98. The Killers (1946)

Again and again, Burt Lancaster is handled curiously on movie posters: it’s amazing how often he’s rendered in profile, holding a woman in his arms. The posters for Criss-Cross, Kiss the Blood Off My Hands, From Here to Eternity, and The Rainmaker all depict him this way. This one is the best of the bunch. He’s in love—she couldn’t care less. And even though the quality of the illustration is poor (that doesn’t really look like Ava, does it?), the overall composition more than makes up for it. 

See how the long shadows cast by the killers lead us right to the doomed lovers? That’s an example of a designer using composition to keep our eyes from straying off the poster while also reinforcing the concept of the movie. I’m also conscious of the attention to detail: despite the small scale and extreme angle, anyone who knows this film knows that the killers on the poster are the very same killers from the film.

Finally, all designers will confide that the worst word to include in a design (especially a logo) is “the,” because although it’s insignificant as hell it almost always comes first! As you examine film posters, try to decide whether or not “the” is handled well. The designer here solved the pesky problem of beautifully; the designer on The Blue Dahlia poster, for example, did not.





97. Wicked Woman (1954)

Like the forthcoming poster for The Beat Generation, I’ve included the poster for Wicked Woman because it’s so unusual. It isn’t an attractive poster, but it can’t be dismissed, And there’s a bit more going on here than initially meets the eye.

It’s impossible not to catch the reference to Nathaniel Hawthorne: instead of a large “A” (and befitting the radioactivity of the atomic age) we are confronted with a woman who is quite literally glowing scarlet. In addition to the inventive (and economical) use of two ink colors, I love how the designer has made us into voyeurs. All of the poster’s scenes are domestic — amorous, violent, indifferent — and we peer at them as if through the panes of an uncurtained window. There’s something very much in keeping with the film noir milieu here; the poster reminds us that for many folks the American Dream was a sham, and not every 1950s home was a happy one. I’m annoyed by the lowest image panel — it seems unrelated to the two above; and for that matter the “vampire” panel is confusing as well. Although this poster asks more questions than it answers, it’s evocative enough to warrant a spot in the countdown.





96. The Beat Generation (1959)

Enter the realm of ugly but effective. As I mentioned at the beginning of the post, originality will be rewarded. Why? Because originality sticks in the memory — and being memorable is everything. I don’t mean to imply that designers and illustrators are vain; it just makes sense that a unique design will linger in the mind longer than something run-of-the-mill. It’ll also pull in more sets of eyes and sell more tickets. Besides, anyone who’s seen The Beat Generation knows that a traditional approach to the poster would have done the movie a disservice.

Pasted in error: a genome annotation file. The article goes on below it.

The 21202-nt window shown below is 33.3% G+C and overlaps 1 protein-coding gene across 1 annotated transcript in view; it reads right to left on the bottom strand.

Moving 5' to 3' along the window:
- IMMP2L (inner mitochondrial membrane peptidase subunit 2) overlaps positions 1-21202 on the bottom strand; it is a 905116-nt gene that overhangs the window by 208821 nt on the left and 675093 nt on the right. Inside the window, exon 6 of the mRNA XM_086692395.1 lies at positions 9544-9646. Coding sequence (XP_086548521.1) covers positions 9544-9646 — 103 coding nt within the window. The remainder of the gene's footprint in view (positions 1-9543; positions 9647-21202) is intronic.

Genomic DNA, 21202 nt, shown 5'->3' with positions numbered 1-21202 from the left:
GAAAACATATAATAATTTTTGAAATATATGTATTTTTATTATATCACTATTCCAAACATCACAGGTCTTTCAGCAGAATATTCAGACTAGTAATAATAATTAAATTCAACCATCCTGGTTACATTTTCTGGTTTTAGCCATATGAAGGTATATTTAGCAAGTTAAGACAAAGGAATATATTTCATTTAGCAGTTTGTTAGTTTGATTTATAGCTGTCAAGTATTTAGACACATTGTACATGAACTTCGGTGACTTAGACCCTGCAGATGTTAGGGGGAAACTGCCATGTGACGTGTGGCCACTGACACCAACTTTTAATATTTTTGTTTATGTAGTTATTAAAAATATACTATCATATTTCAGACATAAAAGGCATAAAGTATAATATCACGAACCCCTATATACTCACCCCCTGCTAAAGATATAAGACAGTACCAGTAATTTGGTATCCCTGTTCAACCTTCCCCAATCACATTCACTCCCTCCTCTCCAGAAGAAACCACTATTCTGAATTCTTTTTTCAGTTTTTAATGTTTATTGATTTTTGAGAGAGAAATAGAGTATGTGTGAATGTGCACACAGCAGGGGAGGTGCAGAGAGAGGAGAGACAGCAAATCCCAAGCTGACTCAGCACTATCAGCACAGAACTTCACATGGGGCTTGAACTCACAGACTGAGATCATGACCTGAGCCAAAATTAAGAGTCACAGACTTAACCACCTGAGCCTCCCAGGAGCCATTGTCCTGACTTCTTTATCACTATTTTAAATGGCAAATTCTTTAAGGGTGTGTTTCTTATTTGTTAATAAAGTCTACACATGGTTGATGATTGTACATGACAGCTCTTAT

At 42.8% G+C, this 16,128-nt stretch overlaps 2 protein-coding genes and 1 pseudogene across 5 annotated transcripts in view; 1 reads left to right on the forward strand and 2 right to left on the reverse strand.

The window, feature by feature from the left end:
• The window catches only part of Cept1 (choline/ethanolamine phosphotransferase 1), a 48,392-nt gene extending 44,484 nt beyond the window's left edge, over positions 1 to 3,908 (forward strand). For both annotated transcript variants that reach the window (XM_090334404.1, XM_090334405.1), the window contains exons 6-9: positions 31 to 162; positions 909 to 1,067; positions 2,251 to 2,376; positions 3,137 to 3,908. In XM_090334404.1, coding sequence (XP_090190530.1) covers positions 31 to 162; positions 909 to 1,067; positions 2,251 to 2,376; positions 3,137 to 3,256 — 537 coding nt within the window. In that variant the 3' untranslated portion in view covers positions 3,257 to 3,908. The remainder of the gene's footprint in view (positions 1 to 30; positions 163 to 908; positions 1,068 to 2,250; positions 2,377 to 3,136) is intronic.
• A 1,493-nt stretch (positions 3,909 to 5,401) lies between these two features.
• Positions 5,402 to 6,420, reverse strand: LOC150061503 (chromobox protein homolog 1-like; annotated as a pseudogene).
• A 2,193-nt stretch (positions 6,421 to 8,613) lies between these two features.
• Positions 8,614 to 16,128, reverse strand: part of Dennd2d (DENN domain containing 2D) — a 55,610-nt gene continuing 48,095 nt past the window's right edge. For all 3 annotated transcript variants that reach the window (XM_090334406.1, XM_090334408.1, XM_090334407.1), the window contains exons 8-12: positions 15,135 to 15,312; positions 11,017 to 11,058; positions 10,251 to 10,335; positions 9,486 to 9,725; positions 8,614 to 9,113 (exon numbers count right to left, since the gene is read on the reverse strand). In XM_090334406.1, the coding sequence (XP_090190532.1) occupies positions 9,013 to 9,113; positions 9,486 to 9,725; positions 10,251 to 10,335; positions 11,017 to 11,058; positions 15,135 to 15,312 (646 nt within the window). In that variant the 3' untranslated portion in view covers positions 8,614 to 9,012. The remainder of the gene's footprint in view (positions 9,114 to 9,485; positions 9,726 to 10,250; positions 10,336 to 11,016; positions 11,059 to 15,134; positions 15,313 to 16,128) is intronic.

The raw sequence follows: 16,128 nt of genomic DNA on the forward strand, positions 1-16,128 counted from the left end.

In one sense the design here is a mess: too many typefaces, type scattered everywhere, not a smidge of negative space to be found, and three or four clashing illustration styles. Yet what does this crazy mishmash tell us? That we’re in for a hypodermic’s worth of sex, violence, music, and weirdness — a “beatnik” exposé featuring a hot Mamie Van Doren. For the squares in 1959 middle America, something this lurid couldn’t be missed.





95. Highway 301 (1950)

Here’s the first example I’ve included that exploits the semi-documentary style of many noir films. It almost reads like a newspaper page or magazine cover (we’ll see that approach taken to extremes later in the countdown) with “ripped from the headlines” style type-treatments all over the place, a radio-style “Flash!” at the bottom of the poster, and authentic-looking, scandal sheet crime photos along the right edge.

All of this visual noise frames a photograph of Steve Cochran pistol-whipping some cluck in a pinstripe suit. The expansive field of red in the background is also potently useful; it frames the artwork and anchors the many compositional elements, while suggesting a film that’s brimming over with blood and action. (It’s true—Highway 301 is brutal.)  Through the choice of color, the immediacy of the shadows that morph into brushstrokes at the very top, and the diagonal composition, this vaguely recalls the Uncle Harry poster, but this arrangement wins out. All of the elements work together to complete the overall rectangular shape, and the Highway 301 title graphic points us leads the eyes to the poster’s unmistakable focal point: Steve Cochran—and it’s all accomplished with just two ink colors!

My one gripe? Five different typefaces is three too many!





94. Alias Nick Beal (1949)